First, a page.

Exonerating Bernoulli? On evaluating the physical and biological processes affecting marine seepage meter measurements

Jaye E. Cable, Jonathan B. MartinJohn Jaeger

Limnol. Oceanogr. Methods 4:172-183 (2006) | DOI: 10.4319/lom.2006.4.172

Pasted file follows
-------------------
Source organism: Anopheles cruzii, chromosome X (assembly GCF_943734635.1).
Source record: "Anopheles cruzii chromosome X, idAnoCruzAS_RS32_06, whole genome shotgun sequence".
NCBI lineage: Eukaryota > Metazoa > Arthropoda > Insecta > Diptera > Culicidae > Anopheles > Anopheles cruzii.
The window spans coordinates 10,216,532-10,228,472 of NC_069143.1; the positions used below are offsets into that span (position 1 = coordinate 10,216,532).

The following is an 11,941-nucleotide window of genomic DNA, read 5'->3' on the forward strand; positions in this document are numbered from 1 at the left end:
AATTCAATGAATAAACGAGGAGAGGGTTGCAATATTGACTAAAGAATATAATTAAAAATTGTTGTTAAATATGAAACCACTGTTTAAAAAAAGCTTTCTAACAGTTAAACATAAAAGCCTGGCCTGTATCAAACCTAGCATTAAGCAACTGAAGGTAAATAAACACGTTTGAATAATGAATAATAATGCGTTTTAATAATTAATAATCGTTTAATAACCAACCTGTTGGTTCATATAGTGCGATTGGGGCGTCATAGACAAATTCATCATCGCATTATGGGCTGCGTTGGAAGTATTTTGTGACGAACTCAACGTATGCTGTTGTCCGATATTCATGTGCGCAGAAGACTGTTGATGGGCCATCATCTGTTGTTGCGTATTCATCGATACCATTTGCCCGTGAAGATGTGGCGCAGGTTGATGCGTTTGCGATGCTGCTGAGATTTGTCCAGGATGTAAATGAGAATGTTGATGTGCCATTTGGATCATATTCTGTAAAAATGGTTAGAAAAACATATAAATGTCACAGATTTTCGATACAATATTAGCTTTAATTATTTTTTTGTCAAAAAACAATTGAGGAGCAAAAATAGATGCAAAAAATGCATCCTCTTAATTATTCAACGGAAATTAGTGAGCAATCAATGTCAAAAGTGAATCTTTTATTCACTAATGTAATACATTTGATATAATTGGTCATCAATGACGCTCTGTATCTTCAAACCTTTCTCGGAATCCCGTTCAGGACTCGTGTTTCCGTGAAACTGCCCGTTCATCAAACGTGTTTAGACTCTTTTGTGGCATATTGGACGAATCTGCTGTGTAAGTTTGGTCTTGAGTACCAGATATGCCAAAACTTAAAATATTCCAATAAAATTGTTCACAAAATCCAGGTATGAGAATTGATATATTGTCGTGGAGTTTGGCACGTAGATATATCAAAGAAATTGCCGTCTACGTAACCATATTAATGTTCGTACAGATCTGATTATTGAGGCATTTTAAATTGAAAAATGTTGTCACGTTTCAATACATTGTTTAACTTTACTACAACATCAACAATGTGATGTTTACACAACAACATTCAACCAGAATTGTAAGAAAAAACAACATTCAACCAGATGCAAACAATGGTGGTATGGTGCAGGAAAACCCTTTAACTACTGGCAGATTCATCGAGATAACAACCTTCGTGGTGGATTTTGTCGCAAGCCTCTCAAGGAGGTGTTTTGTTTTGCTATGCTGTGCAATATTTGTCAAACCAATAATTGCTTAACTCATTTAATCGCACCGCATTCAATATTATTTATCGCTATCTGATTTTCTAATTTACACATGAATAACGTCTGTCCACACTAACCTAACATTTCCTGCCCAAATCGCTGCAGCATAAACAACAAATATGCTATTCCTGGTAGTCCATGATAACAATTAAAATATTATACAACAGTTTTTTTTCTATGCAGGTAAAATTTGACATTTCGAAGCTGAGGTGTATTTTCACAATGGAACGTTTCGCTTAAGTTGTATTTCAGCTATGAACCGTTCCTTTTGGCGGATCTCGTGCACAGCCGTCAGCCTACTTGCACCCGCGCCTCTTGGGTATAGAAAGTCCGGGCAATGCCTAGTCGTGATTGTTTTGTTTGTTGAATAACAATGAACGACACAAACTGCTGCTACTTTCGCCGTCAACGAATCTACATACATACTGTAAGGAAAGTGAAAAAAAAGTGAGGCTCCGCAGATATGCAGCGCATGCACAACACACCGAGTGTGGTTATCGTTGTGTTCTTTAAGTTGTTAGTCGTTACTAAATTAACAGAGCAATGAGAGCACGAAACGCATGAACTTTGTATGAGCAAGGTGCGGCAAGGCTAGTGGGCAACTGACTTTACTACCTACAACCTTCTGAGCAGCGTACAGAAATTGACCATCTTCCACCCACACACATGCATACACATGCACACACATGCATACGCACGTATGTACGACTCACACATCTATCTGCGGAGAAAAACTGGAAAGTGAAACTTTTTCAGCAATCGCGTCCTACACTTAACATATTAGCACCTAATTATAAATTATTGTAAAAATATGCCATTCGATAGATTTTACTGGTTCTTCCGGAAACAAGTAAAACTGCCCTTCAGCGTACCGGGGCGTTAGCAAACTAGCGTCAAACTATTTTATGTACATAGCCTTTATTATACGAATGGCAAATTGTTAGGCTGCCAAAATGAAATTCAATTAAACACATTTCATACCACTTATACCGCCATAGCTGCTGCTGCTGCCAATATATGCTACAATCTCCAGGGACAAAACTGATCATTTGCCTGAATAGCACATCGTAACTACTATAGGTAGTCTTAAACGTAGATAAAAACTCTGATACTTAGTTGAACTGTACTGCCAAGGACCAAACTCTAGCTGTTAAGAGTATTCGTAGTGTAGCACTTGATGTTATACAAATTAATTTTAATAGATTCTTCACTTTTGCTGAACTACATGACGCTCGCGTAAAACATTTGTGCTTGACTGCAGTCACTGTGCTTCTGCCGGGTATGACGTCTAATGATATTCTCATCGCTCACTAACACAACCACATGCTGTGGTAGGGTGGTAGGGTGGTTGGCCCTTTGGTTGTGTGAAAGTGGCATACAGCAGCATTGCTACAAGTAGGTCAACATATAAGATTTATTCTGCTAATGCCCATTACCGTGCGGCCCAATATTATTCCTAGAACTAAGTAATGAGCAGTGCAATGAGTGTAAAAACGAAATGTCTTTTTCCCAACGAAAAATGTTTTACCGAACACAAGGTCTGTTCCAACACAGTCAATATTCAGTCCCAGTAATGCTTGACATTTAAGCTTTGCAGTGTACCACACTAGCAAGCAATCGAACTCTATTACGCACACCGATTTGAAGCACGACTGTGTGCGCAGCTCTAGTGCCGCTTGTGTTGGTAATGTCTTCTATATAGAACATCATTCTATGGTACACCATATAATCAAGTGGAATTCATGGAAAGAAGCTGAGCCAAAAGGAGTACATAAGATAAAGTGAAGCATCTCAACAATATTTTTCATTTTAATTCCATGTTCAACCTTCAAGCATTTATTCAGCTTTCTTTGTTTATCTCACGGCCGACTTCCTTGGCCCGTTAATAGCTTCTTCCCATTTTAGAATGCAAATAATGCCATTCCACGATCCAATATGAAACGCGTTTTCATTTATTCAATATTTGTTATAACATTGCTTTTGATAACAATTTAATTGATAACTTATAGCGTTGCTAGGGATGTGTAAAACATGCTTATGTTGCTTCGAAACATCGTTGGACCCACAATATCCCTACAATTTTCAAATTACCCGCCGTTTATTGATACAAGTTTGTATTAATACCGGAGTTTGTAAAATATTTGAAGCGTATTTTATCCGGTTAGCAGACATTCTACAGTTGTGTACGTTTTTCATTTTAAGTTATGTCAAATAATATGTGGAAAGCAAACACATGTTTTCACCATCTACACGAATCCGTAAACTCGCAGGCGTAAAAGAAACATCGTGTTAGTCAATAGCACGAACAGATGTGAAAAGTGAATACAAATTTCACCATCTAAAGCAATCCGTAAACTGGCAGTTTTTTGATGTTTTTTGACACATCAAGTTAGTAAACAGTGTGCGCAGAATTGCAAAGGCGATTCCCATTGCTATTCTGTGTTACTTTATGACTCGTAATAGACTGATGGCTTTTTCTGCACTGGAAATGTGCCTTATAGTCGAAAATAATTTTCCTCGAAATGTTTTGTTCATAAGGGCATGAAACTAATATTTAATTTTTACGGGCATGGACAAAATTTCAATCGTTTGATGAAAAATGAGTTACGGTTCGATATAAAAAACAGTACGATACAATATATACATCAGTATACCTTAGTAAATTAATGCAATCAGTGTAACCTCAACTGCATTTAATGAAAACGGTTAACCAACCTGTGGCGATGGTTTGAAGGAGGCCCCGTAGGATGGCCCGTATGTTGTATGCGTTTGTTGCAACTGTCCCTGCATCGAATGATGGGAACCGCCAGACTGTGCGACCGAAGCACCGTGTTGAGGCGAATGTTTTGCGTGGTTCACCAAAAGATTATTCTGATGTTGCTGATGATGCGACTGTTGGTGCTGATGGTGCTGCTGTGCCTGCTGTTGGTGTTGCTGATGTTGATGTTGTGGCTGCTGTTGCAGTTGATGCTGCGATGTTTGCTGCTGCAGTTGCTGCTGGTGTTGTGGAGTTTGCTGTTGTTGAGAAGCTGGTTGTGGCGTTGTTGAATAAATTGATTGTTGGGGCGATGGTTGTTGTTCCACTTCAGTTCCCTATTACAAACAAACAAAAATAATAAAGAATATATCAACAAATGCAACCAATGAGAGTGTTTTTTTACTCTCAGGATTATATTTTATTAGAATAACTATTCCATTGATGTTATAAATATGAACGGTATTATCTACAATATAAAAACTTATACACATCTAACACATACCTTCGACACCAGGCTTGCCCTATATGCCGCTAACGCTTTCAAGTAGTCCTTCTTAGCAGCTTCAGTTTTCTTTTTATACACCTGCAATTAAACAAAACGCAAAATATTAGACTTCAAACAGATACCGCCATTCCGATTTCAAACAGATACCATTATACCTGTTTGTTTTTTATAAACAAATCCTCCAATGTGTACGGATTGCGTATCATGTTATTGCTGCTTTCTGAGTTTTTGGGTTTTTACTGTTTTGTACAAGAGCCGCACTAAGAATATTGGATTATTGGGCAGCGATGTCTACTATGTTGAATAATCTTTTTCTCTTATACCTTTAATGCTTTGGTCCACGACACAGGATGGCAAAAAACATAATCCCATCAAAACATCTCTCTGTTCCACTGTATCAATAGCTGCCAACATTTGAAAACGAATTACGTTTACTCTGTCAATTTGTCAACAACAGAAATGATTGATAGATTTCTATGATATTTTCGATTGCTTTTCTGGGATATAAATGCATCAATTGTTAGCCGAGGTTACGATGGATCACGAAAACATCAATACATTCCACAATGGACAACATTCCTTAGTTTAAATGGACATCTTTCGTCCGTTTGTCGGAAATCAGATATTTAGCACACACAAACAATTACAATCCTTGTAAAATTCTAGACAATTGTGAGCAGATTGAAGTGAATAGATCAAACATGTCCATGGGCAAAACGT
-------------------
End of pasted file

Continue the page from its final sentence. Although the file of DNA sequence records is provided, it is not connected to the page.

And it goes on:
ABSTRACT: Seepage meters, like most benthic flux chamber techniques, come with inherent concerns about how their presence may alter the environment and flow regimen of the benthic boundary layer and underlying sediments. Flow due to wave and current movement across topographic features induces a downward and upward flow field within the sediments surrounding the feature. We found this Bernoulli-induced flow is a real, but maybe minor, component of measured advection using seepage meters. This study was conducted in a Florida coastal lagoon to test the physical forcing mechanisms that may influence seepage measurements from sediments. Calculated Bernoulli seepage was within the measured background (~1 to 2 cm day–1) expected from seepage meters when a plastic barrier beneath the device is used to inhibit natural seepage contributions. Nearby seepage measurements made with Lee-type seepage meters placed directly in the sediments ranged from 1 to 12 cm day–1. Thus, when seepage flow is very slow from sediments, Bernoulli-induced seepage may obscure the measurement. However, this study demonstrates that seepage in the Indian River Lagoon must be driven by forces other than Bernoulli-induced (pumped) flow. Suggestions for these forcing mechanisms highlight the uncertainty of the water source(s) in seepage measurements. In these Florida lagoon sediments, bioirrigation and terrestrial groundwater inputs are the most likely drivers, depending on distance from shore, benthic community composition, and continental recharge. Seepage measurements can be an excellent measure of advection in shallow-water marine sediments if Bernoulli-induced seepage is taken into account either experimentally or calculated based on local hydrographic and meteorological data.